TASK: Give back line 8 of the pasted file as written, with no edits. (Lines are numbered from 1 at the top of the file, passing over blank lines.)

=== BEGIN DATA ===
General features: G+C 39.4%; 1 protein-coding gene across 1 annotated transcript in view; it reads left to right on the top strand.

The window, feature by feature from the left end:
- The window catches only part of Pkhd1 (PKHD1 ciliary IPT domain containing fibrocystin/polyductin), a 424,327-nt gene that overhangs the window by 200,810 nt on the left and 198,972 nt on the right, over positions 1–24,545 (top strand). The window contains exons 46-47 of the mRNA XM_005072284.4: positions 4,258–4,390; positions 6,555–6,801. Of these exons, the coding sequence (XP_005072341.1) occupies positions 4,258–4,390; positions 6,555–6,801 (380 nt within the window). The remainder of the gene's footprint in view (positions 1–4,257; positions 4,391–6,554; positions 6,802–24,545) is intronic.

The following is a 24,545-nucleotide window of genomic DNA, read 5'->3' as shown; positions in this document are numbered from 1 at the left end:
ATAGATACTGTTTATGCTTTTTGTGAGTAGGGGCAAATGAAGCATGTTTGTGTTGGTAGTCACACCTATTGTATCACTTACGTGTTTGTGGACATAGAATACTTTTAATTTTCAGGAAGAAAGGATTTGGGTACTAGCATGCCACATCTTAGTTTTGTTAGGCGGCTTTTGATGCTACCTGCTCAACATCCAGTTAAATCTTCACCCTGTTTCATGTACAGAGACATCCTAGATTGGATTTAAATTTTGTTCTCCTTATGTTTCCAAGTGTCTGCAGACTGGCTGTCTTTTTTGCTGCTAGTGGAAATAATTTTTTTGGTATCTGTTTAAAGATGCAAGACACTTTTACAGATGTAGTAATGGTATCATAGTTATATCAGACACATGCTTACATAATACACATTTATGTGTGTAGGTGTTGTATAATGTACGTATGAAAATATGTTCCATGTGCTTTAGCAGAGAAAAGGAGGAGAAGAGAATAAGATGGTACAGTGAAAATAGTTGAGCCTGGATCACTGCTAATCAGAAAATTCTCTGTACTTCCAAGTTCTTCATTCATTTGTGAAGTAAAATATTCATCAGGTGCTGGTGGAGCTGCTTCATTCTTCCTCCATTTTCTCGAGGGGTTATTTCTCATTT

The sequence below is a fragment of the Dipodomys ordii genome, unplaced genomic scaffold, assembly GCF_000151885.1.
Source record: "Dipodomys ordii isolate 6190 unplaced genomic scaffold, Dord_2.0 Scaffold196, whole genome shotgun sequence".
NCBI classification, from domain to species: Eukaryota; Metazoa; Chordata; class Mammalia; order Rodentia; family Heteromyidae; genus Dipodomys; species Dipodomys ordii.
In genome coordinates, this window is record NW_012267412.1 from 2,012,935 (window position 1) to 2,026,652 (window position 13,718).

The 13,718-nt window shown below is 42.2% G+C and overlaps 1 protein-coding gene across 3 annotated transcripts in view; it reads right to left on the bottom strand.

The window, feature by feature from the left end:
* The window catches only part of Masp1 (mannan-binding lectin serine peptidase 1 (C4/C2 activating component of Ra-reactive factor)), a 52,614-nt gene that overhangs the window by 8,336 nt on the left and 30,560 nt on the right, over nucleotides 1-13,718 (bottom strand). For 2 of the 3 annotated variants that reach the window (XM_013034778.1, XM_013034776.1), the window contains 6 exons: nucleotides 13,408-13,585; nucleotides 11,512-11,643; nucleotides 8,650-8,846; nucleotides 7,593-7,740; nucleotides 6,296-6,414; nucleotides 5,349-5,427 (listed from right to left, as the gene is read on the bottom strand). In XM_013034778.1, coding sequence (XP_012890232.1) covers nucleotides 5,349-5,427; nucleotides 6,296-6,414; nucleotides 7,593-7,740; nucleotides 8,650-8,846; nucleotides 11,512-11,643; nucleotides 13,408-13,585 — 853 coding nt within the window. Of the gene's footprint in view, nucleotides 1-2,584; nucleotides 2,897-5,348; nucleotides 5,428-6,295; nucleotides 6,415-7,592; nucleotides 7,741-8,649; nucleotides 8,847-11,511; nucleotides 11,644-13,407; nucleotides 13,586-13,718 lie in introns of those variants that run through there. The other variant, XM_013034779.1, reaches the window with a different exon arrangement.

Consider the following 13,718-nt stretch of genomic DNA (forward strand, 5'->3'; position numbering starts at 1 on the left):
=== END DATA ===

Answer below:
NCBI classification, from domain to species: Eukaryota; Metazoa; Chordata; class Mammalia; order Rodentia; family Heteromyidae; genus Dipodomys; species Dipodomys ordii.